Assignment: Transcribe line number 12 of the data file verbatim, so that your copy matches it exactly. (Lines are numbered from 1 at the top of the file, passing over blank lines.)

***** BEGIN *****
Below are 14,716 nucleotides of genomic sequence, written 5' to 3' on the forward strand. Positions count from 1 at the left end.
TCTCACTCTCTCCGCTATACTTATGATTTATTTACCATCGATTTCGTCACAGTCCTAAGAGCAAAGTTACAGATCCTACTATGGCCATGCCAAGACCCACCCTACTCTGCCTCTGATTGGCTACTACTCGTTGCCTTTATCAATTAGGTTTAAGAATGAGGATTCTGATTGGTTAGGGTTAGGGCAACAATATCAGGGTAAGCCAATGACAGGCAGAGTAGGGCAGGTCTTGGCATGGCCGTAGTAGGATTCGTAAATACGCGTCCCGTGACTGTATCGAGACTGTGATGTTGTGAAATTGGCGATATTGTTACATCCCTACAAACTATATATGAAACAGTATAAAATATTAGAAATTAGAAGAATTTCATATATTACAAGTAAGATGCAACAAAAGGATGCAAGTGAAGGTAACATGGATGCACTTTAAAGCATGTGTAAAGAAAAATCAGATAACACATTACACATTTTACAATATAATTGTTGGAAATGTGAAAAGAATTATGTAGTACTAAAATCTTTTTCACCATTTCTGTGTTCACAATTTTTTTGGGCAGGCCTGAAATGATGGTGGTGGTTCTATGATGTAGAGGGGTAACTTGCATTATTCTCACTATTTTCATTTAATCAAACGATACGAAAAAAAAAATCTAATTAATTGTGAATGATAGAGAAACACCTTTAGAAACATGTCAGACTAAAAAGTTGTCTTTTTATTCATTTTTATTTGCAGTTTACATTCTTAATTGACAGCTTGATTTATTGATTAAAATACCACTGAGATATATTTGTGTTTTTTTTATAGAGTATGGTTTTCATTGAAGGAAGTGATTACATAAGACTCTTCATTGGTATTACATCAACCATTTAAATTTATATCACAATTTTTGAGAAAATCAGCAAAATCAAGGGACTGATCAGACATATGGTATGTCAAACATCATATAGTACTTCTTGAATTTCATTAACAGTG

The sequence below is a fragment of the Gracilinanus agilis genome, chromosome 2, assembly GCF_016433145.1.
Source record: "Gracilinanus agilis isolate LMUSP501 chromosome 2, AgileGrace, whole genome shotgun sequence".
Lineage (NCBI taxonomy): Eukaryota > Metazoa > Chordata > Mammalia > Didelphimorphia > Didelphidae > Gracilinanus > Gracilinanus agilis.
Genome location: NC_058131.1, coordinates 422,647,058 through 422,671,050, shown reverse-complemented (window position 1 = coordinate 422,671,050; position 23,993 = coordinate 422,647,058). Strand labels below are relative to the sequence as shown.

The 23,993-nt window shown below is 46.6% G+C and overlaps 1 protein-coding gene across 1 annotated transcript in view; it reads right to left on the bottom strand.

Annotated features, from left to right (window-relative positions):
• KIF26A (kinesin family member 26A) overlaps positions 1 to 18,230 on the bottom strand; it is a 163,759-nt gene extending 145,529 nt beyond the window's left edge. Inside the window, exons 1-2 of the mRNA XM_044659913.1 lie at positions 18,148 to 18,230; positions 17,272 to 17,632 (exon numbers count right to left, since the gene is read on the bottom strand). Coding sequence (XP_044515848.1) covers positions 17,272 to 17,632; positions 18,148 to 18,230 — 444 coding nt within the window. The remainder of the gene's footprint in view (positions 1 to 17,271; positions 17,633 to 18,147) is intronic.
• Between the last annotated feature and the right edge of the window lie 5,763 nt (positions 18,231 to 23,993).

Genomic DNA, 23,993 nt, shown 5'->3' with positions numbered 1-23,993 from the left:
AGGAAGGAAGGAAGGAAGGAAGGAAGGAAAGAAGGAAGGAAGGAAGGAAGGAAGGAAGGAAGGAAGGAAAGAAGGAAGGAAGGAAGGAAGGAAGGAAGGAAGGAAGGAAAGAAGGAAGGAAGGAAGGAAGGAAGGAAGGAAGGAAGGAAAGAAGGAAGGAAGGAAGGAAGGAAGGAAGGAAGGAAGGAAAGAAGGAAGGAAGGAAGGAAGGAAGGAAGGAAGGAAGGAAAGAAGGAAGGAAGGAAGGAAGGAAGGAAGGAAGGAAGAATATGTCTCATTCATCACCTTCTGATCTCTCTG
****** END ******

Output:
AGGAAGGAAGGAAGGAAGGAAGGAAGGAAAGAAGGAAGGAAGGAAGGAAGGAAGGAAGGAAGGAAGGAAAGAAGGAAGGAAGGAAGGAAGGAAGGAAGGAAGGAAGGAAAGAAGGAAGGAAGGAAGGAAGGAAGGAAGGAAGGAAGGAAAGAAGGAAGGAAGGAAGGAAGGAAGGAAGGAAGGAAGGAAAGAAGGAAGGAAGGAAGGAAGGAAGGAAGGAAGGAAGGAAAGAAGGAAGGAAGGAAGGAAGGAAGGAAGGAAGGAAGAATATGTCTCATTCATCACCTTCTGATCTCTCTG